Objectives This study evaluated the progression of very late in‐stent restenosis (VL‐ISR) by analyzing four serial coronary angiography (CAG) images and its correlation with neointimal tissue characterization of the VL‐ISR lesions on optical coherence tomography (OCT). Background Recently, VL‐ISR is occasionally observed beyond a few years after drug‐eluting stents (DESs) implantation. Methods This study analyzed 50 VL‐ISR lesions after DES in which 4 serial CAGs over a period of 2 years, including at baseline procedure, 9 months after baseline procedure, 12 months before VL‐ISR, and at the time of VL‐ISR, were performed ...

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      Mentions: Kenichi Fujii
    14. Handheld volumetric manual compression‐based quantitative micro‐elastography

      Handheld volumetric manual compression‐based quantitative micro‐elastography

      Compression optical coherence elastography typically requires a mechanical actuator to impart a controlled uniform strain to the sample. However, for handheld scanning, this adds complexity to the design of the probe and the actuator stroke limits the amount of strain that can be applied. In this work, we present a new volumetric imaging approach that utilises bidirectional manual compression via the natural motion of the user's hand to induce strain to the sample, realising compact, actuator‐free, handheld compression optical coherence elastography. In this way, we are able to demonstrate rapid acquisition of three‐dimensional quantitative micro‐elastography (QME ...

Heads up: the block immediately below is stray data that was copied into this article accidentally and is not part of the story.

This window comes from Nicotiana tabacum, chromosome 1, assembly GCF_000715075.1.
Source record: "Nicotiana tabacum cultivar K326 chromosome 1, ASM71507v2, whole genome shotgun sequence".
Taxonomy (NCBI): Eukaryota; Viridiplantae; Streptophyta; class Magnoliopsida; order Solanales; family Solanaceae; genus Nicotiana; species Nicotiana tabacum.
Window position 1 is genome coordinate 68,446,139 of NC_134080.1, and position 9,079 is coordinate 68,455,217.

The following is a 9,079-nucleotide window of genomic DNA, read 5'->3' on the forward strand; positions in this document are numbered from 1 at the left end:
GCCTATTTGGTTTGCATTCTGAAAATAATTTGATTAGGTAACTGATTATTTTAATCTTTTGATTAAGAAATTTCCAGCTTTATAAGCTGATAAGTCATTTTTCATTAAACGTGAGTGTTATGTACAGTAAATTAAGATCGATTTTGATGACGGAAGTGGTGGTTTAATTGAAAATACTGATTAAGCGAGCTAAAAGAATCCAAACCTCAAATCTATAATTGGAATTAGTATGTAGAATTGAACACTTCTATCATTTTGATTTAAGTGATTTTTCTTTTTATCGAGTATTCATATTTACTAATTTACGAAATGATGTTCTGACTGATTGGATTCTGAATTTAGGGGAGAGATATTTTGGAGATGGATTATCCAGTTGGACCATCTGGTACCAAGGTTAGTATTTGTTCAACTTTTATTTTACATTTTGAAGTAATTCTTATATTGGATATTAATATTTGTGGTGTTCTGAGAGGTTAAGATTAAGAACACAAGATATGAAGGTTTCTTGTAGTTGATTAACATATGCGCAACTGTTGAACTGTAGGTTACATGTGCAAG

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    15. Noninvasive Techniques for Quantification of Contact Dermatitis

      The pathophysiology of contact dermatitis includes specific morphological and physiological changes in the skin as a result of the direct toxic effect of exogenous agents and the subsequent inflammatory cascade. These reactions can be quantified by a variety of noninvasive devices. Classical biophysical methods such as the assessment of transepidermal water loss, stratum corneum hydration, and laser Doppler flowmetry are widely used in the investigation, quantification, and discrimination of irritant and allergic reactions of the skin. Novel in vivo techniques such as in vivo Raman spectroscopy have emerged, and the body of evidence on the skin microstructure is growing. Visualization ...

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  2. Organizations in the News

    1. (5 articles) National Institutes of Health